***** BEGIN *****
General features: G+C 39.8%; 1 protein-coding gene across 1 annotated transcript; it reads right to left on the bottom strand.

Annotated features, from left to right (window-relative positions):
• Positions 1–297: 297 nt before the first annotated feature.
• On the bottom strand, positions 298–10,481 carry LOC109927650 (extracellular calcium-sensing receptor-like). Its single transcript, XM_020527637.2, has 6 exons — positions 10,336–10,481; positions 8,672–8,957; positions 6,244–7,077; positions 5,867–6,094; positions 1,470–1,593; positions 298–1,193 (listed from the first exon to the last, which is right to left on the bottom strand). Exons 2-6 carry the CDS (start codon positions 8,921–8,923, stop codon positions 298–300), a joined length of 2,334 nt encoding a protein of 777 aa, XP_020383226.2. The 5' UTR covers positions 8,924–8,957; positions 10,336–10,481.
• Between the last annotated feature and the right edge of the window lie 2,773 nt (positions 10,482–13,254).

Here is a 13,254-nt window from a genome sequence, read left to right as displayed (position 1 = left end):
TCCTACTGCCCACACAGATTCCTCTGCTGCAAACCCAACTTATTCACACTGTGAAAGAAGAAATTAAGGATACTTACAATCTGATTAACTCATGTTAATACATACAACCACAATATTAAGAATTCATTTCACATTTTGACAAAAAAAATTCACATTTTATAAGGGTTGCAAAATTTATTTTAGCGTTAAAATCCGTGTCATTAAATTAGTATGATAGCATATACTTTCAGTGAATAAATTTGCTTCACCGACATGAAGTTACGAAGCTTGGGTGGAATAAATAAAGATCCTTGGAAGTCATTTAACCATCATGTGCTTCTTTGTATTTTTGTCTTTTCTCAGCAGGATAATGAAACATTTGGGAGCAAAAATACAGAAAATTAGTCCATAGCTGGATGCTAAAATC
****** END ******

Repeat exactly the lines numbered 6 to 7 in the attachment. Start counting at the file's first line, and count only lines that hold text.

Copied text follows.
Here is a 13,254-nt window from a genome sequence, read left to right as displayed (position 1 = left end):
TCCTACTGCCCACACAGATTCCTCTGCTGCAAACCCAACTTATTCACACTGTGAAAGAAGAAATTAAGGATACTTACAATCTGATTAACTCATGTTAATACATACAACCACAATATTAAGAATTCATTTCACATTTTGACAAAAAAAATTCACATTTTATAAGGGTTGCAAAATTTATTTTAGCGTTAAAATCCGTGTCATTAAATTAGTATGATAGCATATACTTTCAGTGAATAAATTTGCTTCACCGACATGAAGTTACGAAGCTTGGGTGGAATAAATAAAGATCCTTGGAAGTCATTTAACCATCATGTGCTTCTTTGTATTTTTGTCTTTTCTCAGCAGGATAATGAAACATTTGGGAGCAAAAATACAGAAAATTAGTCCATAGCTGGATGCTAAAATC